Backed With $1.4 Million, Plated Adds A Social Spin To Its Ready-To-Cook Meal Delivery Service

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For the past several years, my New Year’s resolution has been some version of “cook more often” or “try a new recipe every week.” But it never really lasts. As much as I love the act of actually cooking, so much about it is a huge hassle — choosing a recipe, shopping for all the ingredients (and paying for a whole bottle of a spice I only need a tablespoon of), ending up with a bunch of leftovers.

A New York City-based startup called Plated feels my pain — and has raised a $1.4 million seed round led by ff Venture Capital along with angels including TechStars, Manischewitz Company CEO Alain Bankier, Facebook vet Andrew McCollom, and LA-based “adrenaline-fueled” investor Paige Craig.

Plated, which was founded last year by Harvard Business School alums Nick Taranto and Josh Hix, compiles gourmet recipes from noted chefs such as Michael Mina and delivers all the ingredients necessary to make a home-cooked meal — from the cut meat and chopped produce, right down to details such as a teaspoon of tumeric or a quarter cup of coconut oil — directly to your door. Plated costs $14 to $15 per plate for non-members, and as little as $10 to $12 per plate for members.

At the moment, Plated’s delivery area serves a swath of the United States’ Eastern seaboard from Virginia to New Hampshire, spanning a population of 52 million (since launching in late 2012 Plated has delivered “tens of thousands” of meals, Taranto and Hix said in a recent interview.) The funding means that Plated is working to expand that delivery area to other regions in the US in the coming months. Plated, which is currently working out of Manhattan’s TechStars incubator, is also actively growing its full-time staff, which now stands at 15 employees.

Plated's new social recipe site (click to enlarge)

Plated’s new social recipe site (click to enlarge)

The seed funding also helped Plated develop a new social aspect of its service launching today called “Social Recipe Pages.” The idea here is to be a central place where people can share photos and relate cooking tips.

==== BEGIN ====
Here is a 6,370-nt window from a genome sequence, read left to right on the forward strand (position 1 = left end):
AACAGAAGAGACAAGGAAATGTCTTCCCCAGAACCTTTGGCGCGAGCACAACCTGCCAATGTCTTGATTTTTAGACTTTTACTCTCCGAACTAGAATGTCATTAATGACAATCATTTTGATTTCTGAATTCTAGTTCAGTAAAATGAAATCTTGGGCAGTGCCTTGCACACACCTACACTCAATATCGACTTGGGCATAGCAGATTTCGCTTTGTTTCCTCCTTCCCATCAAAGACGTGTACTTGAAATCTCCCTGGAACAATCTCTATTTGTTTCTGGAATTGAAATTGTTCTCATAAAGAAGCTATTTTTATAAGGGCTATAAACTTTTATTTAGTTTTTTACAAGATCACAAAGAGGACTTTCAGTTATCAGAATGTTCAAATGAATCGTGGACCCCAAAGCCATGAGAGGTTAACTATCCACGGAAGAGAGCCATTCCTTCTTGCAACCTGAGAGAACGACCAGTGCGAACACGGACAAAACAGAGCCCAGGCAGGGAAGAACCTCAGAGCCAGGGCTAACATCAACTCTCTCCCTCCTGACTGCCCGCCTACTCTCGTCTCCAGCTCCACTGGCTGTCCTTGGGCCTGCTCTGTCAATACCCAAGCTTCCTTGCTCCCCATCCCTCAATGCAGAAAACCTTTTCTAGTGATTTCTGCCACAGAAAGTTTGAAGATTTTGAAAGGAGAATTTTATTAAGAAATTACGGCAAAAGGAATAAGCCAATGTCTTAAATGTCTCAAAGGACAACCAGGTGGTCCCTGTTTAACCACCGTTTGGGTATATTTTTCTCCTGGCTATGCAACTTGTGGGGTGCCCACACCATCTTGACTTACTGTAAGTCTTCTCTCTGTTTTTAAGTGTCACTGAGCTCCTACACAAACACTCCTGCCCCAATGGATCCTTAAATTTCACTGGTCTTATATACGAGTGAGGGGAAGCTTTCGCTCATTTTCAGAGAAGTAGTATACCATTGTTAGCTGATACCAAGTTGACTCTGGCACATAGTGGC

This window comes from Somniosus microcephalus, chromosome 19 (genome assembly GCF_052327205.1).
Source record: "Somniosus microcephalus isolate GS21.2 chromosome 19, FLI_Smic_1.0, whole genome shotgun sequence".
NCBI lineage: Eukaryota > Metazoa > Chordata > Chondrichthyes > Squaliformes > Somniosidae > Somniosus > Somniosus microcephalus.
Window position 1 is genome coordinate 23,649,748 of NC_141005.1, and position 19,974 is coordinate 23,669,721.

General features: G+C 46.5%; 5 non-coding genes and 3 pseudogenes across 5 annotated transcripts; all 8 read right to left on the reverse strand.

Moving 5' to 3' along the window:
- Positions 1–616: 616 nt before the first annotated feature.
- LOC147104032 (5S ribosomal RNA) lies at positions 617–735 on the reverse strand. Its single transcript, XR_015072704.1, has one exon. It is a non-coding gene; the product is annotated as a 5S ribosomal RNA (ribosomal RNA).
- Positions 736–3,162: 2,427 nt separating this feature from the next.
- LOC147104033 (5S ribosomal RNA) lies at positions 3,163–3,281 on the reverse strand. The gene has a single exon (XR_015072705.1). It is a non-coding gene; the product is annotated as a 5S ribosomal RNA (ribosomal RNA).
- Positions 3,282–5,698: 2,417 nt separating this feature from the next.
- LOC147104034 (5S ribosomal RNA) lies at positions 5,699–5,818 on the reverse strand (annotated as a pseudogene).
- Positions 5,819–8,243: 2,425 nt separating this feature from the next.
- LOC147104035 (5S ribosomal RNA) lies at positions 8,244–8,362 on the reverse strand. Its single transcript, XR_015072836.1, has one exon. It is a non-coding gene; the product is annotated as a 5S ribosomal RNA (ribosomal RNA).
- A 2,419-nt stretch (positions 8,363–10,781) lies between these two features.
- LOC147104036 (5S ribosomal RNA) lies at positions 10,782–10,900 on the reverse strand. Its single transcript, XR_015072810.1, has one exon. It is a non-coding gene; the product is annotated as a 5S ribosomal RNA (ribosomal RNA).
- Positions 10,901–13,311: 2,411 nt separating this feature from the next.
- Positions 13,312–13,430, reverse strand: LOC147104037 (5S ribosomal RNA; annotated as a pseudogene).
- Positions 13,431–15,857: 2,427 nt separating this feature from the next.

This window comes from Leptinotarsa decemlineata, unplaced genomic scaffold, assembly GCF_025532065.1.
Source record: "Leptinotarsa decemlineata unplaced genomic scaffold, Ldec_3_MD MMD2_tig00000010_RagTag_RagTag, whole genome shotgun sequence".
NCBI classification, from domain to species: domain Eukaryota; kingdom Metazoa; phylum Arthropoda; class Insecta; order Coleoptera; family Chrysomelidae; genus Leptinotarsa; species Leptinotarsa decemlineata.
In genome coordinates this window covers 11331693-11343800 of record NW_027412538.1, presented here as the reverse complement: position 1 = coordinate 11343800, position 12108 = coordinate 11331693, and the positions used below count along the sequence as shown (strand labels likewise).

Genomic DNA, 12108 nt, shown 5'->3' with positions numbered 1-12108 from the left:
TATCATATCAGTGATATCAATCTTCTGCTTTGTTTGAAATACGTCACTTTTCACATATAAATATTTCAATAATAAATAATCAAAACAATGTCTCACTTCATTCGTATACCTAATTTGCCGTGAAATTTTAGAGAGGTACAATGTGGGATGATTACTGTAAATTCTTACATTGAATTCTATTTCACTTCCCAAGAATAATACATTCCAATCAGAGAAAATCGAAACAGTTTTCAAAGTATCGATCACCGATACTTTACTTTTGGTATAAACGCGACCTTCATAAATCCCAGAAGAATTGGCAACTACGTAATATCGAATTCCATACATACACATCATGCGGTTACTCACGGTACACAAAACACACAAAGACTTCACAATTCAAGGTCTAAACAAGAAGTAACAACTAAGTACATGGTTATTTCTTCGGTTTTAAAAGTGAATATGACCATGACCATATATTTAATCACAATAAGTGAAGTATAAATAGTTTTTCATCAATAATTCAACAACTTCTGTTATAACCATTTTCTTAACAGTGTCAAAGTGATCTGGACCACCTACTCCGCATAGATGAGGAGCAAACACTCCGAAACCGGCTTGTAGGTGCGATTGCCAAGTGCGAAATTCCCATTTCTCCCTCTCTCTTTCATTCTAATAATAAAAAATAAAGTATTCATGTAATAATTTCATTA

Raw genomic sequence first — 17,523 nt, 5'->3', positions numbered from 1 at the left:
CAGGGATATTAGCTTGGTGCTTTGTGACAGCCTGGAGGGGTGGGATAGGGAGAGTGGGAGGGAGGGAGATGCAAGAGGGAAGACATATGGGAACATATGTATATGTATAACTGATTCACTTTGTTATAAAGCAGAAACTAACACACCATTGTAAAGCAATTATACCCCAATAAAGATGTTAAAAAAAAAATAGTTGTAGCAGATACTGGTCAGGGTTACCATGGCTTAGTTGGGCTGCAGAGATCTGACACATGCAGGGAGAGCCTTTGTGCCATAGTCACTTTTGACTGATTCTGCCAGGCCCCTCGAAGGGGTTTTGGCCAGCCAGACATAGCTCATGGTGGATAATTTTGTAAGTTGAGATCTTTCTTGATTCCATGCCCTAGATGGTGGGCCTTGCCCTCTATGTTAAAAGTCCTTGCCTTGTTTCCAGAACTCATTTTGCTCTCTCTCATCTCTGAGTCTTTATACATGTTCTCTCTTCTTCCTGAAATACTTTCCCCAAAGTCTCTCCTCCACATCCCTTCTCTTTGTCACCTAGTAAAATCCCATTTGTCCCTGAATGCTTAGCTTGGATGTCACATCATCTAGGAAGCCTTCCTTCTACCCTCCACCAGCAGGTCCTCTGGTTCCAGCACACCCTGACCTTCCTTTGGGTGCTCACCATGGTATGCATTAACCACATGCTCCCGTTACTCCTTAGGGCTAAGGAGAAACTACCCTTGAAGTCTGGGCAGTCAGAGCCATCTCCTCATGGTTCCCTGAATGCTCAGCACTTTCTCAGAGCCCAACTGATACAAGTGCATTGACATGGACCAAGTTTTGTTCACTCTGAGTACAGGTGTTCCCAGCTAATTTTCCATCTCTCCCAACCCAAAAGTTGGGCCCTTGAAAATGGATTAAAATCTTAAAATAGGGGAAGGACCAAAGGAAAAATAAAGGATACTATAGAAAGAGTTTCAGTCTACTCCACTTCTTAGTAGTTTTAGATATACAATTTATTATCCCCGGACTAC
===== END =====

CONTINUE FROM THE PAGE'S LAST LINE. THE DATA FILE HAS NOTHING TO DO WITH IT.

“With thousands of customers cooking the same meals on same night any given week, this will be a place for them to connect and engage with each other,” Taranto said. “They can talk about what they’re doing, share their personal takes on the recipes, talk to the chef who designed the meal, and ask questions.”

While Plated’s competition on the meal delivery side are services such as Seamless which deliver already prepared food from restaurants to young professionals and older empty nesters (which are Plated’s strongest demographic groups), the Social Recipe Page launch puts it into competition with the AllRecipes of the world. It’s an interesting next step toward Plated’s long-term vision, which goes well beyond ingredient delivery — it’s a larger goal of using technology to help bring us as humans back to our roots when it comes to food. Taranto puts it like this:

“As a working white collar professional, you spend the day at a computer. But there’s a visceral human desire to sink your knife into something. The creative process of making food, and sharing that with people you love most in life, is inherently human. The chopping, the boiling — people want to do that. The bigger picture is that we’re building the online food brand for 21st century.”

As a big idea startup with very unique business model, Plated will certainly be one to watch as it continues to scale.

Watch the video embedded below to see a Plated box and hear Taranto talk more about the company’s history and plans for the future.